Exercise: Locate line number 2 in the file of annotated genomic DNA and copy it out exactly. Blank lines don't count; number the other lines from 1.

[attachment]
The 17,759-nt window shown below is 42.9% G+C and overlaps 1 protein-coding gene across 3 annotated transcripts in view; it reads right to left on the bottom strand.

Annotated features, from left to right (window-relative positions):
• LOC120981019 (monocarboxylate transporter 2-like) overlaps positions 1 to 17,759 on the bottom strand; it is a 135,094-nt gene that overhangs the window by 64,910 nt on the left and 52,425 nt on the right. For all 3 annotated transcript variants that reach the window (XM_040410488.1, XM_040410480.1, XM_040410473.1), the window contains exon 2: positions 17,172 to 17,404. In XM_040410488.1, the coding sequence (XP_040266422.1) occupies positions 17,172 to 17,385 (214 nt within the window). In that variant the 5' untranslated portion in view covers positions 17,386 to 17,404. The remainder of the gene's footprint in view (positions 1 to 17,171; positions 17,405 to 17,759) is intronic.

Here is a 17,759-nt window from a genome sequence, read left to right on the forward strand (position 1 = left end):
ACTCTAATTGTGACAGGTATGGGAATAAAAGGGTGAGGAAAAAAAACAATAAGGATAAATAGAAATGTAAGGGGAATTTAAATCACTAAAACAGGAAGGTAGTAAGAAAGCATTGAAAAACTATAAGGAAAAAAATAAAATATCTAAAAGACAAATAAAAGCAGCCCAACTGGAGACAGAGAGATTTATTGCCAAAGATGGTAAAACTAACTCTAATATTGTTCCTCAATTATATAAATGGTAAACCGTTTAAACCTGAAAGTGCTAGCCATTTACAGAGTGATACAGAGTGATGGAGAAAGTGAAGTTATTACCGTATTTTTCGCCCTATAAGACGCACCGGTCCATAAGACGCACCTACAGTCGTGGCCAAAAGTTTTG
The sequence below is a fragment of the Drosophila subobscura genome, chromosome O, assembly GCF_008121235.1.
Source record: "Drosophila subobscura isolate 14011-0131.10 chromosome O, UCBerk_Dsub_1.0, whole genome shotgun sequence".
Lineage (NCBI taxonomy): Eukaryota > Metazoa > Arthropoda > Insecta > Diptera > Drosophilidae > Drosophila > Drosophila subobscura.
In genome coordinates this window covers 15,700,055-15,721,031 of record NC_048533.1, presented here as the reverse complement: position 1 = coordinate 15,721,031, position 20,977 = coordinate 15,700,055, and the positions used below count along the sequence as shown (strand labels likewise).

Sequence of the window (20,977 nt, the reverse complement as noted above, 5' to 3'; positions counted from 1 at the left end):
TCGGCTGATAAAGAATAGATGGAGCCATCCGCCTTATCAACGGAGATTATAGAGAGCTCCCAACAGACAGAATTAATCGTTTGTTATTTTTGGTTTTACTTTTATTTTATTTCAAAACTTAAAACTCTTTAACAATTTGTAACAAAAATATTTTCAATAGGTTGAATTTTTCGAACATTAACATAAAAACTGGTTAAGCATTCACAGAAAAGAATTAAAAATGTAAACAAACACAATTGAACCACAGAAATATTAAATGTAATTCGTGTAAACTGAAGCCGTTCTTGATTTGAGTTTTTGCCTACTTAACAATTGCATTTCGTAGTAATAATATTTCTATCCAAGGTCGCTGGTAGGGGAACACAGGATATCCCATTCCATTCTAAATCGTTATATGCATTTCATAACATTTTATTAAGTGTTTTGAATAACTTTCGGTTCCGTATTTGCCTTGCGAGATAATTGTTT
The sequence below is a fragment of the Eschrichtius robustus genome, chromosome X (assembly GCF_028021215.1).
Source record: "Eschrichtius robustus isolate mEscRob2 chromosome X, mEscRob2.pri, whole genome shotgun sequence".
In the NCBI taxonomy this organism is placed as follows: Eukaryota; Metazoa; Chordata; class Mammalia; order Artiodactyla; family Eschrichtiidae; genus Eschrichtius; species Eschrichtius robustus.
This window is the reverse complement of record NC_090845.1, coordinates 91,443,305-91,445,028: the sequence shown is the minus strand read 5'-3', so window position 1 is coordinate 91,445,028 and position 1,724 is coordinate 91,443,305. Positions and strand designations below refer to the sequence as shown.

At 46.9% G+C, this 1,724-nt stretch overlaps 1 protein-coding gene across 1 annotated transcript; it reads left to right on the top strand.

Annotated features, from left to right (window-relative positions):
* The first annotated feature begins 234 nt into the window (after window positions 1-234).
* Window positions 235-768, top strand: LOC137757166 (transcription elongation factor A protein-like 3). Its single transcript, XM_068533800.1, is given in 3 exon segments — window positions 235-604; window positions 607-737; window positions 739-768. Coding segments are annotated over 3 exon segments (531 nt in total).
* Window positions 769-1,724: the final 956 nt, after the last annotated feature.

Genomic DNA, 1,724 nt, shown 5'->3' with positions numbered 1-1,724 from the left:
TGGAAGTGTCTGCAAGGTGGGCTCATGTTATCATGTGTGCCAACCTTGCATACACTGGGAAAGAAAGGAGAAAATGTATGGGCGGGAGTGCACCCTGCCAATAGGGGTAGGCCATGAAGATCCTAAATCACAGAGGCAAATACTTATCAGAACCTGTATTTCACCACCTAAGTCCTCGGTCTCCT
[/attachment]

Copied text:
Annotated features, from left to right (window-relative positions):